Mike Stevens | Jan 20, 2012

Today's young motorists are drawn more by the green image of hybrids rather than the red-hot thrill of a V8, according to a new study by consultants Deloitte.

Surveying 1500 members of America's Generation Y, the study showed that 59 percent of respondents would choose an alternative-power vehicle over a regular petrol or diesel option.

A huge 57 percent of those lean to regular parallel hybrids, with just two percent showing an interest in all-electric vehicles.

Vehicles powered by a conventional petrol engine only were preferred by just 37 percent of Gen Y respondents. Not an insignificant slice of buyers, but certainly a sign of rapidly changing preferences in the market.

Deloitte says that in the US, Generation Y makes up 80 million of the nation's 312 million residents, forming one of the biggest automotive market segments and the largest consumer segment since the Baby Boomers.

Gadgets, personalisation and social media connectivity are also proving more important with today's young buyers, with 59 percent of Gen Y respondents pointing to in-dash technology as the most important part of a vehicle's interior.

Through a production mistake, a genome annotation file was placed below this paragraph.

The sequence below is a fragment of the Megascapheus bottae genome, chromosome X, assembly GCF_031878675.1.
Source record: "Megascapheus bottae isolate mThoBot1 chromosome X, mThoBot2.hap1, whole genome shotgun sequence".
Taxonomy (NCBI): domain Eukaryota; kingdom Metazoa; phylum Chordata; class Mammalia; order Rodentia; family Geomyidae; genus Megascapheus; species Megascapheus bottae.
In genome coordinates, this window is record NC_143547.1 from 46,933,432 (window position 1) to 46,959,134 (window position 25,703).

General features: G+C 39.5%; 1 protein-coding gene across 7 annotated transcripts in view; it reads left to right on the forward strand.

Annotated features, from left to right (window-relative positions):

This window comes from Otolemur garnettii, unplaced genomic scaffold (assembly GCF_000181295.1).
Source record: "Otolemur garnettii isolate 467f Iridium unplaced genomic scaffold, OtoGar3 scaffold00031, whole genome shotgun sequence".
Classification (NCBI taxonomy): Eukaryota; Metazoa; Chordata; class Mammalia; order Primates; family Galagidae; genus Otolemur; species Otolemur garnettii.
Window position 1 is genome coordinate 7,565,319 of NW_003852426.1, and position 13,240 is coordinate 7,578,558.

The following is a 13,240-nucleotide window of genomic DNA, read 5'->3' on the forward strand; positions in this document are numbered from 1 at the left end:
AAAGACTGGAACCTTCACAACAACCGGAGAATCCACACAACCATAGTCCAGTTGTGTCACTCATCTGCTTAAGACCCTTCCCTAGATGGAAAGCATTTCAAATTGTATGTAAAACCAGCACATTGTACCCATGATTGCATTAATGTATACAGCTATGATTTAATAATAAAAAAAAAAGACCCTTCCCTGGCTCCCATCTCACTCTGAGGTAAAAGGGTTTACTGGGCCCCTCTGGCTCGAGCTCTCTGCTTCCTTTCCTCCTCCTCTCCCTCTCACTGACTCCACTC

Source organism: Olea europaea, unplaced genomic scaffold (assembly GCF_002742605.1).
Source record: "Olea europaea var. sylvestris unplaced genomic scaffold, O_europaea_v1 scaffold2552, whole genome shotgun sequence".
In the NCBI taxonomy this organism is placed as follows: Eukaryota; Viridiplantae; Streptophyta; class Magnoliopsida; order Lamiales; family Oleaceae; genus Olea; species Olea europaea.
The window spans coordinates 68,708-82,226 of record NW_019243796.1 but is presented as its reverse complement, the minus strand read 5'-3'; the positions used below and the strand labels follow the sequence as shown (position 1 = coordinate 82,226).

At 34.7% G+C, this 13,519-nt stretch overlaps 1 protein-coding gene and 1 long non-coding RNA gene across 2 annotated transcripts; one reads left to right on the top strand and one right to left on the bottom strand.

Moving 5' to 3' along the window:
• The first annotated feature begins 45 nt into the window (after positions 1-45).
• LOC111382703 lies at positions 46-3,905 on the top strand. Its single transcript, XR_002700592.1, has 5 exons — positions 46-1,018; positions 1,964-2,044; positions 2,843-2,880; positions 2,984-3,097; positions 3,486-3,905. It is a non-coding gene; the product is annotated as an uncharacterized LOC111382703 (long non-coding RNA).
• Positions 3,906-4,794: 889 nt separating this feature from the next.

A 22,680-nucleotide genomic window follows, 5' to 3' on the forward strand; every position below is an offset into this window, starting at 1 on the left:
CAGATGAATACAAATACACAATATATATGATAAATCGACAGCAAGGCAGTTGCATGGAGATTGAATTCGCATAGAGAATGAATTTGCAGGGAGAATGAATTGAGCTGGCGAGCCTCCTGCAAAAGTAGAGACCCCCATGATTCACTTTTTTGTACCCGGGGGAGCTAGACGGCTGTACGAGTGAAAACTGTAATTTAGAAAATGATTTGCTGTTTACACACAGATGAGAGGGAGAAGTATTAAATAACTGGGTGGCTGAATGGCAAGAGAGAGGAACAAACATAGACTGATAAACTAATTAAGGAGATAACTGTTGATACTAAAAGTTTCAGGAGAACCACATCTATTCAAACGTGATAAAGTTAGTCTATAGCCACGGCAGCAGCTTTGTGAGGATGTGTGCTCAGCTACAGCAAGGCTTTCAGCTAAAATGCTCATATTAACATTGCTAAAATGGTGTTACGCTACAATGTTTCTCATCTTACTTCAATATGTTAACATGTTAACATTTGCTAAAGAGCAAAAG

Almost three quarters (73 percent) look for a touch-screen in their next car, and 72 percent require a high level of smartphone connectivity.

"Gen Y consumers clearly view their automobiles as more than just a way to get from point A to point B," Deloitte's Joe Vitale said, "They see them as a way to stay connected around the clock, and, they're willing to pay it."

Don't expect those features to become standard in a hurry, however. On average, Gen Y consumers are willing to spend more than US$3000 for optional hardware that delivers extended connectivity.

Proving they're aware of the dangers that come with distracting gadgets in the cabin, respondents rated advanced safety features as their second-most important priority (worryingly, behind the appeal of connectivity gadgets).

"Gen Y consumers are willing to pay for technology that can help them better manage all the distractions created by connectivity," says Vitale.

"On average, they will shell out approximately $2,000 for a bundle of safety features like collision-avoidance systems, blind spot detection and sleep alert systems."

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